Bad Culture makes for an unhappy you
Company culture and cultural fit can have a huge impact on your day-to-day happiness. Being able to identify when a culture is turning bad, and what you can do about it are crucial skills for managing your career happiness.
Culture is about what people in an organization do, and what meaning is attached to those behaviors. Which behaviors are appreciated? Which behaviors are looked down upon? Which behaviors are celebrated? Which behaviors are rewarded?
How do you identify a Bad Culture
When behaviors within a company that are accepted or celebrated lead to conflict and strife, you’ve got a bad culture on your hands. Lots of things that can create a bad culture, but all of them can be summed up by three factors.
- Lack of Fairness or Respect
- Lack of Dialogue
- Misalignment of Values
Lack of fairness/respect
When an employee or group perceives either a lack of fairness or a lack of respect in treatment from co-workers or managers, you’re going to have problems. If the perceived lack of fairness/respect continues beyond a “one-off” occasion, the issue can become systematic, at which point it becomes a culture issue.
In short, when people in an organization feel like they are routinely being treated unfairly, or are being disrespected, you have a culture problem.
An example of unfair behavior would be a boss that insists everyone stay at the office until 6pm, but allows herself to leave early to go golfing twice a week. A company with a culture that fosters a lack of respect might allow different departments to undermine each other in bids for power. Both situations will reduce a company’s productivity, but more importantly, it’ll make going to work a lot less fun for everyone.
Lack of Dialogue
If a company lacks either a formal or informal way for its members to talk to each other, you have a formula for breeding mistrust. When people get upset, angered, frustrated, or even just confused, and they have no way of clearing the air, problems start to fester.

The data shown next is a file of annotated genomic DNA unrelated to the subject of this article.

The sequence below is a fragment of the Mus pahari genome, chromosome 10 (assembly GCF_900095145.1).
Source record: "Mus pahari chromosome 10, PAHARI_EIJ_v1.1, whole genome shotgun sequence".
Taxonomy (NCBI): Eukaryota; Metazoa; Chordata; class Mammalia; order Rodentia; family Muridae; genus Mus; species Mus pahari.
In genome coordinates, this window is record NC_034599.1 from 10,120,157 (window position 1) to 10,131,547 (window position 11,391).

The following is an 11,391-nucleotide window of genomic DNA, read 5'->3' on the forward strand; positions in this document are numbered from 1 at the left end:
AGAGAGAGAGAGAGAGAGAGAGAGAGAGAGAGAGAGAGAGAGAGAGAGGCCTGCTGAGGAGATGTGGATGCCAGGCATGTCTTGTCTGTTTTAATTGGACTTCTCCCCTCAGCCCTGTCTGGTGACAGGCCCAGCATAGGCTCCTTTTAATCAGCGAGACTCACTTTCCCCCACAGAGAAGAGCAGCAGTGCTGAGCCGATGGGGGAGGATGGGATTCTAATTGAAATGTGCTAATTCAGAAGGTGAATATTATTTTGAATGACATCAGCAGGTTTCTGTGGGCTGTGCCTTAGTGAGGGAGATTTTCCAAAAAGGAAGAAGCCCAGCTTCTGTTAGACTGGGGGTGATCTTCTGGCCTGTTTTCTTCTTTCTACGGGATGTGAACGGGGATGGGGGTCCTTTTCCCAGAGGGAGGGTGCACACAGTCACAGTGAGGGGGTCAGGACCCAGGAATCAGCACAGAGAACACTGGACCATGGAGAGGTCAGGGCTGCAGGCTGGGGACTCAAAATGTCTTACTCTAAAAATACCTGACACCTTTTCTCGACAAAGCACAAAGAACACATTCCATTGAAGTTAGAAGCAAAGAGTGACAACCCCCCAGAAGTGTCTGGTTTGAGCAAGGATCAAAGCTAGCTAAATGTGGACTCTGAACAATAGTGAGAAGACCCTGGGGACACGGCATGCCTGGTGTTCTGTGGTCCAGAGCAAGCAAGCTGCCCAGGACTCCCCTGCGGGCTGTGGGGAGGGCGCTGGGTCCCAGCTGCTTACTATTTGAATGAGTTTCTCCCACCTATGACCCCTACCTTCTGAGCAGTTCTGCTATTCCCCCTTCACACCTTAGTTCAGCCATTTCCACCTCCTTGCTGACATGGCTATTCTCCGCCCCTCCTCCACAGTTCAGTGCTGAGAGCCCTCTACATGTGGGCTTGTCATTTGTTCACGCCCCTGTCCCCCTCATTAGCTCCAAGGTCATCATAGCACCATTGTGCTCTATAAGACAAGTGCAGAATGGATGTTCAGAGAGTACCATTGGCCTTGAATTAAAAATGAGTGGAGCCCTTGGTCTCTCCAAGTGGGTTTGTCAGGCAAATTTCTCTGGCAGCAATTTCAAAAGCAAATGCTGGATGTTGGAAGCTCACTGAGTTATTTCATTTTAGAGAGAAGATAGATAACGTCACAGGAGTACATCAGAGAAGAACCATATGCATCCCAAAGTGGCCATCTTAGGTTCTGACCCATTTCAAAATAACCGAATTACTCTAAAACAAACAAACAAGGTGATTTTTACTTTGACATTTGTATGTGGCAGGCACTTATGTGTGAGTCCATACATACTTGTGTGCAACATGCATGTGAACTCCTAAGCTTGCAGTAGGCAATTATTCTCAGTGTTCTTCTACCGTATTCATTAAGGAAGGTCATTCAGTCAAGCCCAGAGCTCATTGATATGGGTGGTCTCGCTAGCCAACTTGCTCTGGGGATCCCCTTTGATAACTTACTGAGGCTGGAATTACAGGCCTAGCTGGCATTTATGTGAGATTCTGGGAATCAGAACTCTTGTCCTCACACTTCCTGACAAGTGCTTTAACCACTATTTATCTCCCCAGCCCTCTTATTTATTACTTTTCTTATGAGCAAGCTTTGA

There’s often a lack of dialogue in environments where people don’t feel it’s “safe” to address negative issues (i.e. addressing the issues will result in negative consequences). Without dialogue misunderstandings turn into mistrust and honest disagreements turn into infighting.
A lack of dialogue doesn’t just cause problems in terms of interpersonal issues. It creates very real decision making problems. If managers and workers aren’t talking to each other, or don’t feel safe bringing up new ideas, your company is going to suffer. Cultures with limited dialogue, can make it almost impossible for the best ideas to see the light of day.
Sometimes the culture of a business isn’t necessarily bad, but it might be a bad fit for you. The company might need its workers to follow an exact written process in order to maintain quality, but you may be looking for autonomy and freedom in decision making. In that case, you are not a good fit for the job. If that fundamental misalignment is not recognized, you’re going to have a culture conflict.
Alternatively, You might be young and single so staying late to work on projects and strolling in at 10am might be what works best for you. But if everyone in your office has kids at home and wants to leave at 5pm sharp to be home for family dinner, the culture of your office might not be a great fit for what you need.